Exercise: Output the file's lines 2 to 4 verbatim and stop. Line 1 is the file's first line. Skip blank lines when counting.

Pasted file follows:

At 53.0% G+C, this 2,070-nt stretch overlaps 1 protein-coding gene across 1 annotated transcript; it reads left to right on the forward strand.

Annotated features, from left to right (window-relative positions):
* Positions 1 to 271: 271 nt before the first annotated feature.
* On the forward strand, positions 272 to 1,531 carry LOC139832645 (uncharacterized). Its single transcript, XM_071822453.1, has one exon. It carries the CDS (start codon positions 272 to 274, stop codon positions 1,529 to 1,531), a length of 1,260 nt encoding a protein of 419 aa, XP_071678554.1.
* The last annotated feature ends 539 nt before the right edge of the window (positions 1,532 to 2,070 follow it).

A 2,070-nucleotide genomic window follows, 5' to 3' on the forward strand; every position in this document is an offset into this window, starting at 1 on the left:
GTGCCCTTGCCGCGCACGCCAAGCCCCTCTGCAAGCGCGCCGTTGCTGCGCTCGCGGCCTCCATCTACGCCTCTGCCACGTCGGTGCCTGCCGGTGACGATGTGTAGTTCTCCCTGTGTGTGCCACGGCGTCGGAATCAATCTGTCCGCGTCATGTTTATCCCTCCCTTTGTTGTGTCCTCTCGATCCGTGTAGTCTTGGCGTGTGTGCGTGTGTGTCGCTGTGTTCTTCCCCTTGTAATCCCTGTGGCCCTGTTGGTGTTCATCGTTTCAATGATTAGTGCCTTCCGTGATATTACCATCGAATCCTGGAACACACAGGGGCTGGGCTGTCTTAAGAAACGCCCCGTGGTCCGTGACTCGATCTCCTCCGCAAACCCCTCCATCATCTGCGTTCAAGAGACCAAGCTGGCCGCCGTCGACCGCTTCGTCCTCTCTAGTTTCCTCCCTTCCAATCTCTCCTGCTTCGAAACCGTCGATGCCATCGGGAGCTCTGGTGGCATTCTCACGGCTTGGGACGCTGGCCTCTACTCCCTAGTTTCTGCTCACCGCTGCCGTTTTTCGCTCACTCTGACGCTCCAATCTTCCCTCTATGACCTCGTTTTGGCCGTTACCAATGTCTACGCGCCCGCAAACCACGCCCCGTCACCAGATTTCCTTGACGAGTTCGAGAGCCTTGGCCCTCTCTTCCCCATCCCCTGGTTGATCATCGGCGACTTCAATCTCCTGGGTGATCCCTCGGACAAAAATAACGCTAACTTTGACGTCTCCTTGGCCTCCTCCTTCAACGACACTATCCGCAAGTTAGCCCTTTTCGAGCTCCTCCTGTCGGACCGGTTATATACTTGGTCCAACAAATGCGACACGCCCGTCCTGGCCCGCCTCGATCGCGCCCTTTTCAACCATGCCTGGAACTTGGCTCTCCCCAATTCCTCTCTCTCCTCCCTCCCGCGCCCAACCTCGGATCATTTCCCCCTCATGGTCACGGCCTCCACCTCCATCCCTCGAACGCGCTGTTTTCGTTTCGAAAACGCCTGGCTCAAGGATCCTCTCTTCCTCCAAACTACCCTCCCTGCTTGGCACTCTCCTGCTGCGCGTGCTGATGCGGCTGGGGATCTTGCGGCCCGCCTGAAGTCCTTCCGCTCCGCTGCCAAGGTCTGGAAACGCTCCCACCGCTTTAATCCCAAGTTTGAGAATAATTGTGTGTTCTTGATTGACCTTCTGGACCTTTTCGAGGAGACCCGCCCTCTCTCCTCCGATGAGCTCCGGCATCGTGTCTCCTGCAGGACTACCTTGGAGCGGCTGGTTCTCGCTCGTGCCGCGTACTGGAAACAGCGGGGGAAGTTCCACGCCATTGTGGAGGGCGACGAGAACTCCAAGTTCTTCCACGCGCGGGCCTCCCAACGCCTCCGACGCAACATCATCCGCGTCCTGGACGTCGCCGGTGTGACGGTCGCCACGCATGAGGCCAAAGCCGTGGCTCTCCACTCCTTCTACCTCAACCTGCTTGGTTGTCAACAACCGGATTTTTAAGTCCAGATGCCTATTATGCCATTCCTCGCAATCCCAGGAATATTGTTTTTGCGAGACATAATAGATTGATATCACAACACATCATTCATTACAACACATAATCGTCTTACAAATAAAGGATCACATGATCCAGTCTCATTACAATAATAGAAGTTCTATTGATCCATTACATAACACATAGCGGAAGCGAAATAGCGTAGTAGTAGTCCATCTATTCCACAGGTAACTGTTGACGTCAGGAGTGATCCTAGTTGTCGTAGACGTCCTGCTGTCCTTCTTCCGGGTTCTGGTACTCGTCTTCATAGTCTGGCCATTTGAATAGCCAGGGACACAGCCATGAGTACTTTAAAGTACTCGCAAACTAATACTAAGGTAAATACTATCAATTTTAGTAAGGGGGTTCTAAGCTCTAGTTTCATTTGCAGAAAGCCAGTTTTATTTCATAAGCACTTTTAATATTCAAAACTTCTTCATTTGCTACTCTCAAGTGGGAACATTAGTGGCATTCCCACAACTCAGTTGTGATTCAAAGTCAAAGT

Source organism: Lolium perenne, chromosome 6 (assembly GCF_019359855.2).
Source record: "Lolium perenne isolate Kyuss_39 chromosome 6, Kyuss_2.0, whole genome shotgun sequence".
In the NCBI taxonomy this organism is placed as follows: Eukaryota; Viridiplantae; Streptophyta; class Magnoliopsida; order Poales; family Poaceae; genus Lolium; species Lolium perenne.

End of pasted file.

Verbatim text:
Annotated features, from left to right (window-relative positions):
* Positions 1 to 271: 271 nt before the first annotated feature.
* On the forward strand, positions 272 to 1,531 carry LOC139832645 (uncharacterized). Its single transcript, XM_071822453.1, has one exon. It carries the CDS (start codon positions 272 to 274, stop codon positions 1,529 to 1,531), a length of 1,260 nt encoding a protein of 419 aa, XP_071678554.1.